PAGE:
Why can’t Obama be more gracious to Netanyahu? – OCRegister

Posted: Sunday, March 22, 2015

Being president of the United States is a demanding job, as even Barack Obama’s most demanding critics would concede. The same is certainly true about serving as prime minister of Israel, a nation many of its neighbors want to destroy.

Amid Russian expansionism, rising Islamic terrorism, resurgent anti-Semitism and the malevolent machinations of anti-American and anti-Israeli regimes around the world, one would hope that the leaders in Washington and Tel Aviv would display more mutual grace. But personal enmity between President Obama and Bibi Netanyahu, along with a major policy disagreement over Iran’s nuclear ambitions, has interfered. That’s understandable – our elected leaders are only human – but this is not a time in world history to indulge such feelings.

“Grace” is a word and a concept cherished by Obama. He revealed this in 2012 to Reader’s Digest editor Liz Vaccariello, who asked him, “What’s your favorite word in any language?”

“Grace,” he replied. “I love the word grace because I think it captures what we strive for in life. It’s not just an individual thing. It’s not just a matter of excellence or something you’ve achieved. It’s something internal to you, but it’s also something that’s given to you. It’s not just individual, but it has to do with your relationships with others.”

Obama has also used the word in its direct religious sense. In September 2010, a University of New Mexico student asked him, “Why are you a Christian?”

“I’m a Christian by choice,” the president began, noting that his family didn’t regularly attend church. “So I came to my Christian faith later in life, and it was because the precepts of Jesus Christ spoke to me in terms of the kind of life that I would want to lead: being my brother’s and sister’s keeper, treating others as they would treat me.”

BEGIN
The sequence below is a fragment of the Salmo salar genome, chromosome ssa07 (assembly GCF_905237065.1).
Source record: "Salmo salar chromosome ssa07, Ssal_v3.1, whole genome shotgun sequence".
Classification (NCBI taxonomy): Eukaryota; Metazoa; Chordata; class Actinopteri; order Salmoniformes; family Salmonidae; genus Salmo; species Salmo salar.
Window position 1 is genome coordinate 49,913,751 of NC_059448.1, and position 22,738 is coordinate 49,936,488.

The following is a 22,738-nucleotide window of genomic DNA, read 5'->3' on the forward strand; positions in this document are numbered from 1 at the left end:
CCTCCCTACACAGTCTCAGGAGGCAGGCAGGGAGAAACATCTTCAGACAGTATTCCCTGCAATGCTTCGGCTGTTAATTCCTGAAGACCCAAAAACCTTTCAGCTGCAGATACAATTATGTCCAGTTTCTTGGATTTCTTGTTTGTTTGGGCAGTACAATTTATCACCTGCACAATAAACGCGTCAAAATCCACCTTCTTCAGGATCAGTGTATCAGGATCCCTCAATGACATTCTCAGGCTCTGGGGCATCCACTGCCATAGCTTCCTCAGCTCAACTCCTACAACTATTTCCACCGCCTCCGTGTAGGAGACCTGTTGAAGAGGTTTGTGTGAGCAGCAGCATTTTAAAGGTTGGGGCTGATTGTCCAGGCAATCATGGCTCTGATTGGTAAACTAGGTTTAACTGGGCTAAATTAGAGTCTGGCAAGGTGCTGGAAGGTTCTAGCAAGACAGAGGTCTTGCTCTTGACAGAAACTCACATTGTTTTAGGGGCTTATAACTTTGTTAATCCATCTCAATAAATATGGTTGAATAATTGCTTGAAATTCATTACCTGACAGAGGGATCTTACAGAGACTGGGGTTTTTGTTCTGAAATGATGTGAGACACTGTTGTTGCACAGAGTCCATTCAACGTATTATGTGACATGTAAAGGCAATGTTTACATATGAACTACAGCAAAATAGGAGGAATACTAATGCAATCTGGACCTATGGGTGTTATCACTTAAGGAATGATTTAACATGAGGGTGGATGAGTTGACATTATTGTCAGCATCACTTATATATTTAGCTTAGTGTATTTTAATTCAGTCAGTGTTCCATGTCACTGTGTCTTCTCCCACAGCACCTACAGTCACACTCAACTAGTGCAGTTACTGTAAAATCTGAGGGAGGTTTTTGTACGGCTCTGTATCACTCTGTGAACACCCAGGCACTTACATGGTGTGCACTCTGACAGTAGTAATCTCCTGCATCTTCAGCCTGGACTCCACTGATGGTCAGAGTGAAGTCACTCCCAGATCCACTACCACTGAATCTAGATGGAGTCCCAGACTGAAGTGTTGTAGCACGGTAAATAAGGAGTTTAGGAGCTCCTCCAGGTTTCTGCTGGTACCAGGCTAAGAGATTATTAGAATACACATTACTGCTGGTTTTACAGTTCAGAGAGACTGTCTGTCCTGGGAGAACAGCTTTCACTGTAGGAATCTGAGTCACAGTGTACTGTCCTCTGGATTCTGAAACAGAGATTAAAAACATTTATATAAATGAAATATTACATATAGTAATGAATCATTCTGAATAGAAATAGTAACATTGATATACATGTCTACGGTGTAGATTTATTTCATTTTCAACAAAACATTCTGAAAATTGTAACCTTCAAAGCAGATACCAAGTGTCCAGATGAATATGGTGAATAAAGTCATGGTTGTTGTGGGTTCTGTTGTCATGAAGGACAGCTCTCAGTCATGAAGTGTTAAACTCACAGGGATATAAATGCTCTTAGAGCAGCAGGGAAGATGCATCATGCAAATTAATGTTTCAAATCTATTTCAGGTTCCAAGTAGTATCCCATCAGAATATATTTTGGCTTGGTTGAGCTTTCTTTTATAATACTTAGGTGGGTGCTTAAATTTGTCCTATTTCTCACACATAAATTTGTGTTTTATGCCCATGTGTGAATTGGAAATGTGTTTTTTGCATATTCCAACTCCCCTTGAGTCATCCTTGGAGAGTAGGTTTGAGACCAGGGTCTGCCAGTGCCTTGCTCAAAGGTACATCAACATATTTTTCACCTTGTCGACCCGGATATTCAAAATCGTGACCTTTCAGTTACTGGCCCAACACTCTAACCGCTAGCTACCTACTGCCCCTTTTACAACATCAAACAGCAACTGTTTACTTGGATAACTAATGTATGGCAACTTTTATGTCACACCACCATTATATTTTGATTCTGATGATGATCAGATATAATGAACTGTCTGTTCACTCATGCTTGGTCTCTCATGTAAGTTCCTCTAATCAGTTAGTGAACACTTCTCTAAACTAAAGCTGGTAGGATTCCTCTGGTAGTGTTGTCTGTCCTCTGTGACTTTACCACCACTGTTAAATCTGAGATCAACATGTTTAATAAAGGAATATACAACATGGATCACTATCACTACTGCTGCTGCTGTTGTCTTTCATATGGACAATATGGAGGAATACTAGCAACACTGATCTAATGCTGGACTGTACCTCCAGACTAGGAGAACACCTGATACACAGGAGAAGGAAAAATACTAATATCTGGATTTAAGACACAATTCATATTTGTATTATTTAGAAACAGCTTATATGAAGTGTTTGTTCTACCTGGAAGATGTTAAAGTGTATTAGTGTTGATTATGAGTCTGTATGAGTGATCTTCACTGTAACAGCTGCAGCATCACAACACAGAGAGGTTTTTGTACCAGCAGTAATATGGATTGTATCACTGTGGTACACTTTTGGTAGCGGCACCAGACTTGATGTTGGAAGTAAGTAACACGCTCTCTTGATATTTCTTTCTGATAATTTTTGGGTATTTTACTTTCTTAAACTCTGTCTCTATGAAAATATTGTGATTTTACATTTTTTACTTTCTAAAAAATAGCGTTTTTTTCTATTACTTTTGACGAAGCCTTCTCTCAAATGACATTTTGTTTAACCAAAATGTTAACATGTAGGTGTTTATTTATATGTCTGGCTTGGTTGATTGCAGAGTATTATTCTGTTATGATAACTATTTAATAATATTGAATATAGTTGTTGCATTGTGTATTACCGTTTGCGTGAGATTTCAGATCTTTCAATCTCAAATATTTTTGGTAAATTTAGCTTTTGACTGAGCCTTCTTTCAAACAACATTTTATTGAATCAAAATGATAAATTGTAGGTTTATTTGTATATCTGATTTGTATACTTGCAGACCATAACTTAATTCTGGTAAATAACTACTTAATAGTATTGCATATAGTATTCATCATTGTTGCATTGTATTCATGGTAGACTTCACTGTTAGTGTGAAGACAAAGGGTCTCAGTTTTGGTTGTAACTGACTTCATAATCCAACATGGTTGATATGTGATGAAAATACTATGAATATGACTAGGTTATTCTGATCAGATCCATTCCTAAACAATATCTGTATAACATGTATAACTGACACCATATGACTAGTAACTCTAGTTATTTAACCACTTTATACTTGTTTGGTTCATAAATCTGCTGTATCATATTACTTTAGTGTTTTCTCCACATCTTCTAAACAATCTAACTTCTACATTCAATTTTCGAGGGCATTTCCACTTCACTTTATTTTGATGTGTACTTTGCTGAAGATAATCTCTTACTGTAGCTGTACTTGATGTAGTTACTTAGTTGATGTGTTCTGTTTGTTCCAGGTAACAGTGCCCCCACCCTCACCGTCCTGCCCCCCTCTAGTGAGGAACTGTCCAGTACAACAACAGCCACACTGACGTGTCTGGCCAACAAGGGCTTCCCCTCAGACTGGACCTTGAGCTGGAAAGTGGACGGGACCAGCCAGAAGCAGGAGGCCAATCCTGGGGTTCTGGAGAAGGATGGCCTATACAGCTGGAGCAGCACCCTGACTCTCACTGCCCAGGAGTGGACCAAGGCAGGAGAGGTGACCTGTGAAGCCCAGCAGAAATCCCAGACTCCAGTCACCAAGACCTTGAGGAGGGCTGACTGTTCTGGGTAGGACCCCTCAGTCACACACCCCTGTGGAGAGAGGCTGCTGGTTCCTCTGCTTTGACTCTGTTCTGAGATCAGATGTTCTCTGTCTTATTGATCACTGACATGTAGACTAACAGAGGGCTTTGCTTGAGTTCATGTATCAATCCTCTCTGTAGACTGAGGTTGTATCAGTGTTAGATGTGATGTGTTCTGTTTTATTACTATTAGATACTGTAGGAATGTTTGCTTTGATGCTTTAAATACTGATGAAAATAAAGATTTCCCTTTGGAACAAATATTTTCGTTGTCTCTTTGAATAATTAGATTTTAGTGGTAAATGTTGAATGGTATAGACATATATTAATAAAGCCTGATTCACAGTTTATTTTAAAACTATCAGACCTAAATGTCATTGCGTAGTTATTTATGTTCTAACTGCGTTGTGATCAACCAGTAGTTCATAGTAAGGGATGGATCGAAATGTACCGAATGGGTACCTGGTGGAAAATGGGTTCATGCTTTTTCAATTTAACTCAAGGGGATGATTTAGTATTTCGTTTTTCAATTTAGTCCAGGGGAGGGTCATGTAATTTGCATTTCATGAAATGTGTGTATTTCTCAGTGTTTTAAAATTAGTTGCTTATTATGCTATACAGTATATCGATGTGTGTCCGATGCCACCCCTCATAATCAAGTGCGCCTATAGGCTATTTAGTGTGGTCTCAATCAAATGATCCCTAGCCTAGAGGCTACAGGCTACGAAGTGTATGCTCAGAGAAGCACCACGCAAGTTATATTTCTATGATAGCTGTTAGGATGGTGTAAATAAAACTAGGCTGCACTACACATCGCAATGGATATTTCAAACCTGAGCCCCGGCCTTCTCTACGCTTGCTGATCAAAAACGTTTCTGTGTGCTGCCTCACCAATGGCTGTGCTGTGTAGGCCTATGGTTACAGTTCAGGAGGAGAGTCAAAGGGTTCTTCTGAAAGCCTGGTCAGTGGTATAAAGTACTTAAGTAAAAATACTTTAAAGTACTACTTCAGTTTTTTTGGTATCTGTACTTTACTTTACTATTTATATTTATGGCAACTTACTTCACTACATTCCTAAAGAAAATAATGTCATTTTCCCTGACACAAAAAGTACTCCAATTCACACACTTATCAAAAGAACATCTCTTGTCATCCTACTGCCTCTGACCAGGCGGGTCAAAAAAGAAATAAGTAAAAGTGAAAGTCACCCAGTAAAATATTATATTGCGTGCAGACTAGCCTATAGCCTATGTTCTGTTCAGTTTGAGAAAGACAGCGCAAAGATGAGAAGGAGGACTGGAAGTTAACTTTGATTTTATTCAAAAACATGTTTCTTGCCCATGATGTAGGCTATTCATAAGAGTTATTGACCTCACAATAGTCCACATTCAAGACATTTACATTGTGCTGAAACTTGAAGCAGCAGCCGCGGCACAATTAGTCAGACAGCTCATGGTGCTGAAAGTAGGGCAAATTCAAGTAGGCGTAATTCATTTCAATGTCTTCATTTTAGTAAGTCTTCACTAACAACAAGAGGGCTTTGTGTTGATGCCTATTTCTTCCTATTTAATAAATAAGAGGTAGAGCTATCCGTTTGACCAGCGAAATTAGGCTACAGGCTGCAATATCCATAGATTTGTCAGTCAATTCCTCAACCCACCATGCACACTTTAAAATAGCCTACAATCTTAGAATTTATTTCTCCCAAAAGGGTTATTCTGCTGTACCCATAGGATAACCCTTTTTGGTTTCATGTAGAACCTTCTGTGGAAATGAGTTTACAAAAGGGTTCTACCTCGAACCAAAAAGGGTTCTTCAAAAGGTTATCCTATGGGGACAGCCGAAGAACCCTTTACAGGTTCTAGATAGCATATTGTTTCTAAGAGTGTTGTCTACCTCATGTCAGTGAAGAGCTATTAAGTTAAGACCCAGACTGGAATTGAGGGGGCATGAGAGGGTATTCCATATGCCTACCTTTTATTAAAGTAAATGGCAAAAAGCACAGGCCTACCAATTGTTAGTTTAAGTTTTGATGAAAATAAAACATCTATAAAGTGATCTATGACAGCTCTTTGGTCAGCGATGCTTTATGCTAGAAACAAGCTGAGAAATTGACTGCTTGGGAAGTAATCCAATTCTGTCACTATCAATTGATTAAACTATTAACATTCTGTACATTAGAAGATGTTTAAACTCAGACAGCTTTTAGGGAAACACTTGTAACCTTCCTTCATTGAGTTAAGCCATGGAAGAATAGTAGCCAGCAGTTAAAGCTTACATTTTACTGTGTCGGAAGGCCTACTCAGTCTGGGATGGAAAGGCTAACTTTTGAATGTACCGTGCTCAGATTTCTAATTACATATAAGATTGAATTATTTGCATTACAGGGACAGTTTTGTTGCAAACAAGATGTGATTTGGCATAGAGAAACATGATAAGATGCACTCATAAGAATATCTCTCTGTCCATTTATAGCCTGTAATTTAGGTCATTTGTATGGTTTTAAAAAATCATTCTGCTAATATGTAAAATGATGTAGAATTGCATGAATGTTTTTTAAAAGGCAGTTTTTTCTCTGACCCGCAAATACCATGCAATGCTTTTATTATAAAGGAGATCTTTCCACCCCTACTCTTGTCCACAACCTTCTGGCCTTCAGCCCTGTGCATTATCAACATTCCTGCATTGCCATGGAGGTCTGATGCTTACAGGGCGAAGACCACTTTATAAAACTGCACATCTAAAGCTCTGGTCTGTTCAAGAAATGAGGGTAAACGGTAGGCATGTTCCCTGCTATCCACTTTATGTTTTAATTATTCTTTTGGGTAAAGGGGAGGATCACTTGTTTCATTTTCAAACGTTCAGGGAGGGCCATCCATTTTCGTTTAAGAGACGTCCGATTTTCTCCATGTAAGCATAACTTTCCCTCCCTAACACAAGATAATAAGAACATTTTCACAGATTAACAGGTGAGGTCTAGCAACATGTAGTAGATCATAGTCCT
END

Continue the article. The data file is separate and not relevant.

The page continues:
He continued: “And I think also, understanding that Jesus Christ dying for my sins spoke to the humility we all have to have as human beings, that we’re sinful and we’re flawed … [b]ut what we can do, as flawed as we are, is still see God in other people and do our best to help them find their own grace.”

So that’s another definition.

Here’s a third, courtesy of Ernest Hemingway. When interviewed by Dorothy Parker for a 1929 New Yorker profile, the great writer defined courage as “grace under pressure.” Implicit in this definition is danger, perhaps on the battlefield, which Hemingway himself experienced at a young age as a World War I ambulance driver.

Bibi Netanyahu knows that kind of grace. He’s an Israeli war hero, a Special Forces officer wounded in commando raids defending his country. That’s why it’s jarring to hear Obama administration officials whisper to American reporters that Netanyahu is a gutless politician. What they mean is that he isn’t willing to take stances as prime minister that would risk his standing among the most conservative voters in Israel – his electoral base – or speak unpleasant truths on the campaign trail.

This seems to be a criticism made in good faith in that U.S. officials really do seem frustrated by what they see as Netanyahu’s reluctance to level with his own people. This brings us back to Obama’s own definition about grace. Among other things, it means putting yourself in another person’s shoes – perhaps the most essential tenet of Christianity, as taught by a self-educated rabbi who preached as a Jew to his fellow Jews.

All this begs the question why the president can’t talk to Netanyahu, or about him, in a more gracious way. Obama took two days to phone Bibi after his surprise electoral victory Tuesday. When he did call, White House reporters were told, the president took Netanyahu to task for his Election Day comment about Arab Israelis being bused to the polls by the opposition party and about his vacillating statements about whether he still favors a Palestinian state.

Without being privy to the conservation, it seems that there is a more effective way to communicate.

Obama could break the ice by saying, “Look, Bibi, I understand why you talked tough about Iran before the election. You should have heard the whoppers I told the voters about the Affordable Care Act before the 2012 election.”

He would then continue: “But we must move forward with these negotiations with Iran. The allies are wavering on sanctions, and if we don’t get something in place, we strengthen the hard-liners in Tehran. They’ll keep blaming us for their own economic failures, keep exporting terrorism, and keep trying to build atomic weapons.


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